Poll claims lead for Gallego in CD23

A poll commissioned by the League of Conservation Voters shows Democratic challenger Pete Gallego with a lead in CD23.

Pete Gallego

Democratic challenger Pete Gallego is leading Republican incumbent Quico Canseco (43% Gallego / 38% Canseco) in the race to represent Texas’ 23rd Congressional District. The 23rd is a swing district that is very competitive at the top of the ticket, and Gallego is well-positioned to take advantage of Canseco’s unimpressive popularity and job rating. Gallego not only leads Canseco, but also critical undecided voters show a propensity to break for Gallego. If Gallego and his allies are able to fund a robust communication plan rebutting Canseco/GOP attacks, Gallego stands an excellent chance to oust the Republican incumbent.

Pete Gallego leads Quico Canseco by five points, and undecided voters appear more likelyto break Democratic than Republican.

Despite Canseco’s incumbency and name -ID advantages, Democrat Pete Gallegocurrently leads Canseco 43% to 38%.

Undecided voters (18% of the electorate) are disproportionately Hispanic, a group among whom Gallego overwhelmingly leads (60% Gallego / 20% Canseco).

That’s all from the polling memo, which doesn’t tell us much else beyond the fact that Obama led in their sample by a 46-45 mark, and Democrats were preferred to control Congress by 44-41. I don’t have the questions, partisan breakdown, or crosstabs, so I can’t give you any kind of analysis of this. However, I disagree with the assertion that this poll should be taken with a “big grain of salt”. It is just one data point, and it is of limited value since it has limited information, but as Steve Singiser pointed out awhile back, internal polls do tell us something, especially when only one side is releasing them. Far as I know, there’s been no counter-poll released by the Canseco campaign or an ally of it. For sure, they have their own data. If they’re not sharing it, they either feel sufficiently confident in their position to not bother with a response, or they don’t have a suitable rebuttal at hand. Which do you think is more likely? Canseco also has his own 47% issue, which I’m sure will come up in the voluminous advertising for the race. This will be a hard-fought race to the end, but it’s clearly one Gallego can win.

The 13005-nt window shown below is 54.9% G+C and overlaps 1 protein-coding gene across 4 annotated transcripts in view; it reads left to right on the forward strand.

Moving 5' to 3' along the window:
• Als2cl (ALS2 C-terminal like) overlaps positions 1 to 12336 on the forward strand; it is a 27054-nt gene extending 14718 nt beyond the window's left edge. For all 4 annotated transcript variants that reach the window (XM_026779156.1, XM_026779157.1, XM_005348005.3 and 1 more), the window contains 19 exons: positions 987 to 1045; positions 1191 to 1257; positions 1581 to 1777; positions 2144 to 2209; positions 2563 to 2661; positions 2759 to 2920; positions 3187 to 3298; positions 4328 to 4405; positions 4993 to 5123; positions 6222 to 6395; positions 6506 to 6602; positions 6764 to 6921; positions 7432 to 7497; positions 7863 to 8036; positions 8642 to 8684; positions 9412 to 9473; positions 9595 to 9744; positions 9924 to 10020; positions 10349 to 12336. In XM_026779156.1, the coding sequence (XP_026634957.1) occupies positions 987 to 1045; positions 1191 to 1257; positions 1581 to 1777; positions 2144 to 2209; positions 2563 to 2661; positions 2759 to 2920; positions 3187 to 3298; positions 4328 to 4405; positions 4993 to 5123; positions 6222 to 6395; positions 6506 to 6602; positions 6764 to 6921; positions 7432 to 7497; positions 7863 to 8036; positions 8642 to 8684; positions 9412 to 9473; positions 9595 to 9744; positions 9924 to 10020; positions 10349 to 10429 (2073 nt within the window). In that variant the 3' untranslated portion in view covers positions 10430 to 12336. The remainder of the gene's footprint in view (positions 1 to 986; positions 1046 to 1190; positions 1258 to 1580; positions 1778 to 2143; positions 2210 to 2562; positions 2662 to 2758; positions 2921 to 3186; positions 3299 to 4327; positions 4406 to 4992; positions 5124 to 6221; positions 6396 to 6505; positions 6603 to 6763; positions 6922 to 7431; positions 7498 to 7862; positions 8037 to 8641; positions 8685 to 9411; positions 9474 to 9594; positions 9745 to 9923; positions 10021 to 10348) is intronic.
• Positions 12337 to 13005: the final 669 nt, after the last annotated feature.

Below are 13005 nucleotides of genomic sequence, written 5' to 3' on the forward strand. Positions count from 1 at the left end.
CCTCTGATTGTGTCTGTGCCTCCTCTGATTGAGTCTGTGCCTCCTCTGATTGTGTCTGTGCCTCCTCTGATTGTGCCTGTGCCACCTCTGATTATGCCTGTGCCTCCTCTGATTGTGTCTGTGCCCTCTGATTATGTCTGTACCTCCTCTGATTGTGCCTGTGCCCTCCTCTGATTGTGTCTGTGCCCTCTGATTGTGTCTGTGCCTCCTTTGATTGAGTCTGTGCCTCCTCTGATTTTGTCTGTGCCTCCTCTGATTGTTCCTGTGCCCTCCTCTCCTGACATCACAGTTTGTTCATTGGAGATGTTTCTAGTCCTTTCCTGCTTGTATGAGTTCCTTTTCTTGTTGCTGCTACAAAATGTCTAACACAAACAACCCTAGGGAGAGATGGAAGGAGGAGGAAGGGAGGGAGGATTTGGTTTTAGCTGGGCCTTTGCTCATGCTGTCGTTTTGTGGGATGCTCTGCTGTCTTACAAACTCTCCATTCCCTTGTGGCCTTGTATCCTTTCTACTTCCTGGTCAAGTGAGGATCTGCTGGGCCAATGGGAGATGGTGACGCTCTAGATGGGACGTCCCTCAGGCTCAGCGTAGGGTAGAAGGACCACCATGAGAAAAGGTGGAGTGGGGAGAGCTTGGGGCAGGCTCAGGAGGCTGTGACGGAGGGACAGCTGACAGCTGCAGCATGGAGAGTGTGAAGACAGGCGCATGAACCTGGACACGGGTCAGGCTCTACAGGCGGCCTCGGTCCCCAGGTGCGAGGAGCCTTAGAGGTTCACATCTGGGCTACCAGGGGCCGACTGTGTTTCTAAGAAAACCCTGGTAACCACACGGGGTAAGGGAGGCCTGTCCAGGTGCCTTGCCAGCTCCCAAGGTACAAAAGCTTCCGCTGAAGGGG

Once more with the margins tax and the Supreme Court

Here we go again.

The Texas Supreme Court could blow a hole in the state’s budget if it finds the business tax unconstitutional, as pressed Tuesday in a lawsuit led by food giant Nestlé USA.

“The Legislature can’t violate the constitution to promote even a legitimate interest,” said attorney Peter A. Nolan, arguing on Nestlé’s behalf that the tax violates a state constitutional requirement that taxes be equal and uniform.

If the Supreme Court throws out the law, the scope of the court’s decision will determine whether the state needs to quickly find another way to come up with some $4.5 billion annually or more.

“Should they rule for the plaintiff, they could throw out the tax in its entirety. They could require the state to provide four years of refunds, which is the statute of limitations period,” said Dale Craymer, president of the business-based Texas Taxpayers and Research Association. The business tax “is about 10 percent of all the taxes the state collects. It’s a sizable part of the budget,” Craymer said.

The court could, however, give the state some leeway to come up with a remedy, he said. It must rule in the case by Oct. 23, according to court staff.

See here, here, and here for some background. The Statesman gives November 9 as a rule-by date. Regardless, there will be a decision this year. The Lege was likely to tweak the margins tax anyway; they may wind up having to do a lot more than that. The Trib explains the legalities involved.

Dale Craymer, president of Texas Taxpayers and Research Association, says the suit boils down to questions over equal treatment.

Craymer explains the franchise tax charges one-half of 1 percent to wholesalers but a full 1 percent to businesses engaged in manufacturing. Nestle, a national manufacturer and wholesaler, does not manufacture anything in Texas, but is still subject to the 1 percent rate.